2021

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Cognitive changes across the menopause transition: a longitudinal evaluation of the impact of age and ovarian status on spatial memory

Description

Aging and the menopause transition are both intricately linked to cognitive changes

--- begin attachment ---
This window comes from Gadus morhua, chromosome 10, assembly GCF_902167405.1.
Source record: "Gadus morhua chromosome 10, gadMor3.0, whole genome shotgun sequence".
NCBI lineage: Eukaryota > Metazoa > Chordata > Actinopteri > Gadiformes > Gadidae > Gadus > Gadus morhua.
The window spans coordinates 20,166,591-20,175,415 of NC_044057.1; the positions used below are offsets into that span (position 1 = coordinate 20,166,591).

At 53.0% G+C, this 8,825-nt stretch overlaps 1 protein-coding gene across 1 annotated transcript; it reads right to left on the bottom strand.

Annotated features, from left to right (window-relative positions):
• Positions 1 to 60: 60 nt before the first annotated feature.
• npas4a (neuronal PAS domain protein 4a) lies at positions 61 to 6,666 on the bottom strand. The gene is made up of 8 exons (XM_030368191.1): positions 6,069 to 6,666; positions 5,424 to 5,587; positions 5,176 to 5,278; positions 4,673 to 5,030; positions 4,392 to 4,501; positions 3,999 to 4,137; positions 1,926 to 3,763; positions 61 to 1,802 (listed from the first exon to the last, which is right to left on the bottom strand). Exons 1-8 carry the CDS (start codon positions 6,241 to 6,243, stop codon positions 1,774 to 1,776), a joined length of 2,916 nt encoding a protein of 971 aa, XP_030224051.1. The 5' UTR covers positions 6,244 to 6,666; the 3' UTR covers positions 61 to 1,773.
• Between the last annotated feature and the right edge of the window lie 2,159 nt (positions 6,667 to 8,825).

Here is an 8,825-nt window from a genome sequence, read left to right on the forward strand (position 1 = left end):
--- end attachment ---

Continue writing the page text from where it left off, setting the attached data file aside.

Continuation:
during mid-life and beyond. Clinical literature suggests the age at menopause onset can differentially impact cognitive status later in life. Yet, little is known about the relationship between behavioral

Aging and the menopause transition are both intricately linked to cognitive changes